Guerrilla artist Shepard Fairey’s images stare you into thinking … hopefully March 15 2001
By Andrew Ramsay
What started as an inside joke between skateboarding friends in Providence R.I., has evolved during the past decade into something just short of a phenomenon. And in a world that’s driven by marketing slogans and advertisement imagery, sometimes it takes the utterly absurd to show us how far we’re willing to leap. Standing on the edge of that cliff, watching the lemmings take the plunge, is guerilla artist and graphic designer Shepard Fairey.
In 1989, while still an art student, Fairey doctored a grainy image of Andre Roussimoff, the 7-foot-5-inch actor and professional wrestler better known as “obey giant.” Adding the phrase “obey giant has a posse,” Fairey canvassed the image across his Rhode Island community. He certainly never expected anything to come from it.
Aside from “skateboarders and musicians, I didn’t expect anyone to get caught in the fray, even care or notice it,” explains Fairey. But the image did catch, traveled the world and, in the end, took on a life of its own.
Visiting Las Vegas for the first time to take part in the most recent MAGIC tradeshow, Fairey brought his Giant image along for the ride. No longer just a punch line without the joke, he sees the image almost as an extension of himself. “It’s evolved a lot over the years,” he explains. “In a way, (now) it’s a vehicle I use to express myself. Metaphorically, it’s replaced my signature.” While in the Valley, he says he took time out of the sightseeing and Nevada-style entertainment to slap up dozens of his posters on vacant signs, buildings and utility boxes.
Through the years, Fairey has been labeled as everything from a skate-punk, a troublemaker, a vandal and even a hate monger. But he insists that the image is nothing more than tongue-in-cheek mockery. And although he admits that he doesn’t get permission to put up his art, he also doesn’t slap the image up haphazardly. “I look for power boxes, abandoned signs, I see them as unadorned totems.”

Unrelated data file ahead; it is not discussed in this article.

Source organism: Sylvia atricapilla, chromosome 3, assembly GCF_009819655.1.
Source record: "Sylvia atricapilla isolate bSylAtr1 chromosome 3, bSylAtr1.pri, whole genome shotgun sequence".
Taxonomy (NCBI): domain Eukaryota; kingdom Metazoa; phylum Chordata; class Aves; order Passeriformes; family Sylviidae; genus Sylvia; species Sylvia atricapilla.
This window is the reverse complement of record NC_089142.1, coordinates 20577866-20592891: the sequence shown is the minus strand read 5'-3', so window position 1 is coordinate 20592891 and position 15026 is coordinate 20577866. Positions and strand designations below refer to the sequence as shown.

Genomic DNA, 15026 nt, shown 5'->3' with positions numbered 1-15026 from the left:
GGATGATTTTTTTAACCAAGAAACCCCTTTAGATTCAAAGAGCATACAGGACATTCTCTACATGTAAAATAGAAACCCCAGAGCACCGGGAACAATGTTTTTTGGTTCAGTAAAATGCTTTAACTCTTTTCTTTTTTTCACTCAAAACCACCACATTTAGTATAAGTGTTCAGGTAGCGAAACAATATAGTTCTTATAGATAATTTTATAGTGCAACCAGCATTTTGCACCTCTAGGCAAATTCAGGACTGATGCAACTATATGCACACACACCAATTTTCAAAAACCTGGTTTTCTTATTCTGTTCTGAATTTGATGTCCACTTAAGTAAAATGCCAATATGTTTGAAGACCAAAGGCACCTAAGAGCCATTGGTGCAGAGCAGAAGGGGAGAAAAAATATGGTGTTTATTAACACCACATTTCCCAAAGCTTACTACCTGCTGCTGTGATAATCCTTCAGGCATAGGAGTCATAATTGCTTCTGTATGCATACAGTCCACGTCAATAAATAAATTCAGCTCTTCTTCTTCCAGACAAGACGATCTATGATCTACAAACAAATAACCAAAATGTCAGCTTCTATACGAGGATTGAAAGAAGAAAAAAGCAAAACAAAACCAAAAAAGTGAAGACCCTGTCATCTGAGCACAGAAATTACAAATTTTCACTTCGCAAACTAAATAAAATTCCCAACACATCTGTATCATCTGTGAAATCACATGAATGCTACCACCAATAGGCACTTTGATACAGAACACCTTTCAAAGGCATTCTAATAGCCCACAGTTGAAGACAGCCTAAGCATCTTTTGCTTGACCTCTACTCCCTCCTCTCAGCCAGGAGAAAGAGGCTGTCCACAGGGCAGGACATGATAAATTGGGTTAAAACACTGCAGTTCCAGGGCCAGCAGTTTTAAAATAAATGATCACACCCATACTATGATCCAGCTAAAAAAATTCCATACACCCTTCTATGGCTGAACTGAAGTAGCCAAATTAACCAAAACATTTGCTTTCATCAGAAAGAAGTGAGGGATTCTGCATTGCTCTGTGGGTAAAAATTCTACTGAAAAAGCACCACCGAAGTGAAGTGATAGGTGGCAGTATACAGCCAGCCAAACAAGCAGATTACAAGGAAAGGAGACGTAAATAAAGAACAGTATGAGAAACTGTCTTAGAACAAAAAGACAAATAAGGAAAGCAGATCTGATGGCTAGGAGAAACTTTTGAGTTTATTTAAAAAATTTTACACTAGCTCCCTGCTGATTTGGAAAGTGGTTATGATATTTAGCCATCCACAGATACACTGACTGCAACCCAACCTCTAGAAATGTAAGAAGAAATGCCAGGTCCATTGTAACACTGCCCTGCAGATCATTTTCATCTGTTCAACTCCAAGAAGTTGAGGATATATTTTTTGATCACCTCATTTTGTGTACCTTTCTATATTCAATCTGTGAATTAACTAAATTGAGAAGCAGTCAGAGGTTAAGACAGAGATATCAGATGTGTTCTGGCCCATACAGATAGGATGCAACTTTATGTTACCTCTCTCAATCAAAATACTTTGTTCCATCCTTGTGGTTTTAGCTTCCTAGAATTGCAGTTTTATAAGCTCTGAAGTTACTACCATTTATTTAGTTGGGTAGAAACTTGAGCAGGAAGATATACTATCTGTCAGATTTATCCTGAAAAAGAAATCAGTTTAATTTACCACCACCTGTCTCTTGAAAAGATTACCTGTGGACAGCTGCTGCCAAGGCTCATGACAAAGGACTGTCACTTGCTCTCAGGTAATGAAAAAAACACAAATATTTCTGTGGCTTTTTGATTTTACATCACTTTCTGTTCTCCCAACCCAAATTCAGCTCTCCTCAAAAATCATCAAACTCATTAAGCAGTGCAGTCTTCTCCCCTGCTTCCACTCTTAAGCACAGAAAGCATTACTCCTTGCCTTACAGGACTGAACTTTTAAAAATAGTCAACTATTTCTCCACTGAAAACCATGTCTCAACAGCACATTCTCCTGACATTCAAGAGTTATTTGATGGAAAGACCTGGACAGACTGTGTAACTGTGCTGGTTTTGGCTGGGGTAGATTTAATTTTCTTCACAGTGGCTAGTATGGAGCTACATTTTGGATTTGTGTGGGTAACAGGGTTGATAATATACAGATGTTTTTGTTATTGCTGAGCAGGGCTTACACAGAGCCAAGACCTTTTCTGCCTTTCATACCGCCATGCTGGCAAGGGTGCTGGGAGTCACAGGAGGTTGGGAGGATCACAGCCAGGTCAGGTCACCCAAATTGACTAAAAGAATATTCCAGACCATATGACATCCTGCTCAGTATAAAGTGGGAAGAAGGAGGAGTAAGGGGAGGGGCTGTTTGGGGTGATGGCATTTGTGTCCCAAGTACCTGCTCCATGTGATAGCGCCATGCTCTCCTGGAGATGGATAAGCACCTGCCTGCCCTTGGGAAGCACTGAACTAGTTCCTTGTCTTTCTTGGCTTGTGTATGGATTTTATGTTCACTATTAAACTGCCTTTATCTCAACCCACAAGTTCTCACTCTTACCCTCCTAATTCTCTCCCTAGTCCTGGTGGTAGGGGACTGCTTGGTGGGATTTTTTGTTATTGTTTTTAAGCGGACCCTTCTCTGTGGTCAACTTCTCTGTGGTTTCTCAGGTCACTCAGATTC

Recently in an affluent San Diego suburb, parents groups, seeing an image of glowering eyes over the ominous single word, “obey,” feared the worse. The concern was that a hate group had entered their suburban community to recruit their children. Nothing could be further from the truth. Fairey feels that the public has been so trained to absorb images that the more ridiculous the image, the more absurd the conclusion people willingly leap to. “To be honest,” he says, “it gives me a chuckle most of the time.”
For Fairey, the intent of art is to deconstruct this iconolatry. He no longer uses the tagline “obey giant has a posse,” finding it more powerful to use cuttingly direct language: “Giant” or “Obey.” The result? People who happen upon his images have a reaction, and that’s exactly what he wants.
“People get suckered by manipulative advertising,” he says. “When they see (my image) they may feel threatened or insulted.” But to Fairey, that’s the point. People should be insulted with most of the images that surround them, certainly when it comes to advertising.
And like the eyes of Dr. Eckleburg in Fitzgerald’s masterpiece, looking down upon the ash heaps and the millionaires, Fairey’s image looks upon us as well. And whether you’re numbly driving to work, or squandering your leisure on the Strip, if you see the eyes, stop and think. Abstractions, imagery, manipulation all are reduced down to singularity. Or as the artist more succinctly puts it: “Just think about what you’re looking at.”